I'd try dropping the level while you record the OH's. They sound like they are being pushed really hard, and end up sounding like you're playing in a garage. Experiment with the distance they are to the cymbals. It sounds like you have them back quite a bit and are not getting a very direct sound from your crash and high hats. Maybe placing them closer would get a more direct sound. Do those MXL mic's have any cardioid altering capabilities? If not, try just using the mics to add taste to the mix instead of volume.

    If you can snag a better room mic try placing it back from the kit about 8 - 10 feet (if you have that much room to play with) as your "room" sound, and try getting a more direct sound out of your cymbals using your MXL's.

    Hope that helps!
  10. tonybran

    tonybran Guest

    thanks alot everyone , as always i appreciate the loads of input..

    i'm gonna try experimenting a little more, seems to be the consensus that another mic on the bottom of the snare could help, so i'm gonna try that out....i'm also gonna fool around the tunings a bit, especially the kick, tune it lower.....and lastly, bring my OH's a little lower to hopefully reduce that washy sound....

    also, i didnt mention this before.... the room i'm recording in is 36' feet long, 30' wide, so its relatively big , but the ceiling is only 7' high so i put up a lot of moving blankets around the set to kill flutter echo and reverb.....

    but i'm gonna fool around a bit , take everyones useful tips, and post a new clip in a week or so
  11. mrbwnstn

    mrbwnstn Guest

    My studio has a relativly low ceiling also (8 feet) and I got a lot of crazy reflection going right back into my overheads. I didn't want to kill my sound with foam, but I didn't want direct reflection back into the mics. I bought some Auralex Minidefusors and put 12 of those right above where my kit sits. It has done wonders! The sound is dispersed in different directions instead of right back at the mic. Something to think about.
  12. tonybran

    tonybran Guest

    mrbwnstn- did you use the T'fusors or the MiniDefusors, and also.....if the mic isnt picking it up anyway, why not use foam?
  13. p0llen_p0ny

    p0llen_p0ny Guest

    Try placing each of the o/h mics at the left & right hand boundaries of the kit (where the kit ends on the left and right sides). Align them so they are essentially at a right-angle to the floor (ie. pointing at the floor). I know this sounds rather unorthodox and looks pretty weird but I've had some excellent results with this technique. I normally place them 18-24" above the kit. If it sounds a bit too spatial for your taste move them a little closer to the center of the kit... but not too much.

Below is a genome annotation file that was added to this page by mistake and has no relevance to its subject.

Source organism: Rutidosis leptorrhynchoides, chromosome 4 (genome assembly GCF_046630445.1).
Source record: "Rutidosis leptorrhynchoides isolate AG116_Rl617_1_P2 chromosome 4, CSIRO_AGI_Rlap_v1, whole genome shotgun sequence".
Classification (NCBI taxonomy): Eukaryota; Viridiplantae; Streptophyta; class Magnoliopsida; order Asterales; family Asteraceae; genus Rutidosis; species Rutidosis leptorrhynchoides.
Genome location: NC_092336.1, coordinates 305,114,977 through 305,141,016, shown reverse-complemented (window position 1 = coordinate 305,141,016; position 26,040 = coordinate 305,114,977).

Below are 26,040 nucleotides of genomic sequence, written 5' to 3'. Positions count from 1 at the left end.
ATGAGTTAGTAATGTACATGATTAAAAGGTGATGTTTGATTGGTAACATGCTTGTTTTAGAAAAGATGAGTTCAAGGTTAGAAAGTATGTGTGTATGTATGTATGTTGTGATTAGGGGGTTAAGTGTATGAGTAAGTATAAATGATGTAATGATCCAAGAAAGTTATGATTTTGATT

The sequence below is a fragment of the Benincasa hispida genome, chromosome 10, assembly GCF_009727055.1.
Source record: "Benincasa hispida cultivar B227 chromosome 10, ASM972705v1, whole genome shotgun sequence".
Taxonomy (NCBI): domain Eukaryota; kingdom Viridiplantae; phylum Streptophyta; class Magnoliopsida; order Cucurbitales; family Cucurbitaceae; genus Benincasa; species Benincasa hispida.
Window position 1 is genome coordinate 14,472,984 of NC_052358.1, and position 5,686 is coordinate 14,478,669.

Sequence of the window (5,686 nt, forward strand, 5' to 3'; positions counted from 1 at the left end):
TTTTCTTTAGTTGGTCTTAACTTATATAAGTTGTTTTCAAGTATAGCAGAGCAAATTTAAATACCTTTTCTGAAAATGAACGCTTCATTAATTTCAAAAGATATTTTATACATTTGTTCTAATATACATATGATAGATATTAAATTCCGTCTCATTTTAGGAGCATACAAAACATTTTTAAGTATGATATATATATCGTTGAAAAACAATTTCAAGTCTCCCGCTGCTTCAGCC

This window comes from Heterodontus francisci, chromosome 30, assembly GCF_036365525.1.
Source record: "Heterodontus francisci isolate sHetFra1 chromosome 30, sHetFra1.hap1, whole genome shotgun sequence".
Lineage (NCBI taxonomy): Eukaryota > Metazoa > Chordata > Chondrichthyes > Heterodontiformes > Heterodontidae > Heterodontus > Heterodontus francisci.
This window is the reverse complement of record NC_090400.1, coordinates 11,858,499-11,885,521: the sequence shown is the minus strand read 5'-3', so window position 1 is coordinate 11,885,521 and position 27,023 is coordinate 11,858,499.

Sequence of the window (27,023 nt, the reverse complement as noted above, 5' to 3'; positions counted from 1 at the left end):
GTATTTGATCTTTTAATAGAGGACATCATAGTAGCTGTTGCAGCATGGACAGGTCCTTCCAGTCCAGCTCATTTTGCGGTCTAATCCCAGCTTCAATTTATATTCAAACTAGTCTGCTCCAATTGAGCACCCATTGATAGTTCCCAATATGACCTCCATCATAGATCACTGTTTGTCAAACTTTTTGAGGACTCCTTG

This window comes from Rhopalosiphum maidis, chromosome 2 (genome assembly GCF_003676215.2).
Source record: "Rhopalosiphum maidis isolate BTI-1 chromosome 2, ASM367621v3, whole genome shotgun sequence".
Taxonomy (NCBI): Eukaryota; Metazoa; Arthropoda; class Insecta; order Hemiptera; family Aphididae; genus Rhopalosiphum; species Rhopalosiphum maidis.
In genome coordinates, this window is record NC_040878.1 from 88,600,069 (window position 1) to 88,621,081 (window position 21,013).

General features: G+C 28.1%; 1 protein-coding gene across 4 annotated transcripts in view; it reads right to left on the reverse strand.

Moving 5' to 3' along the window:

Tune the kick down a little and make sure the mic is placed a little away from the center of the drum. The center tends to be a dead spot. The snare sounds ok. Try placing it nearly level with the plane of the top head (less angle) and the diaphragm about half an inch inside the rim.

    This works for me. But it all depends on taste.

    Good luck!
  14. jdsdj98

    jdsdj98 Active Member

    Jun 8, 2002
    Denver, CO
    Don't lose sight of the forest for the trees. If this is a drum track for a song, try posting a recording of your mix, rather than just one element of the mix that you feel is a problem. What if the song's begging for this drum sound but some other instrument is actually the problem?

    But then again, maybe it really is the drums.... What do I know? Just an idea.
  15. mrbwnstn

    mrbwnstn Guest

    I used the Mini Defusors, mainly because that's all I could get my hands on. I'd probably use the T'fusors if I could afford them right now.

    You could deadin your room, or above your kit, if you like. However, your kit sounds the way it does partially because of the room. Have you ever heard a kit in a totally dead room? They sound like garbage. They're flat and dull and seem quieter. Part of what you hear when you listen to an insturment is the sound of the room's natural timber. So in my opinion I like to use as much of the natural room sound without getting in the way of my mix. (although it depends on the type of music I'm recording, and how nice your room is) I don't want the room to color my sound, but at the same time I don't want to reduce the natural "good" (for lack of a better word) sound either. So defusors are great because they spread the sound out. They keep it from returning directly to the source, but don't cancel the sound.

    However, your room may be big enough that you don't need to bother with them at that spot, so this may all be in vain. ;) I'd say do whatever you think sounds best, and what you can afford.
  16. rc86mike

    rc86mike Guest

    I've heard worse drums. I'm sure with some EQing and what not you could make it pretty good. Someone said to mic the snare on top and bottom which is always a favorite of mine to do.

    This might be a no brainer but have you checked to make sure your Overheads aren't creating phase problems? Switch between mono and stereo listening to make sure your phase is fine. Other than that everyone has said pretty much everything else.
  17. tonybran

    tonybran Guest

    well i got my bass drum to sound a little deeper and my snare a little fuller by adding another sm57 to the bottom....but my the damn OH's seem to be my biggest problem still.....the hit hats sound very tinny and washy, especially when played open......could it be placement or should i invest in something better than MXL603's as OH's?
  18. rc86mike

    rc86mike Guest

    It might be the microphone(s) *shrugs* I've read good and weak reviews of it. As I recall they're around 80 bucks a piece so if you invested in some Sennheiser small condensers and put those on top of the kit it would probably get better. Although the description still makes me think of when I had some phasing issues with my OH's in a session about a month and a half ago.
  19. tonybran

    tonybran Guest

    on ProTools, you can inverse the phase after recording, so i tried inverting the phase of one of the OH's and no good, same crap....
  20. DaperDan

    DaperDan Guest

    why do you need to do this?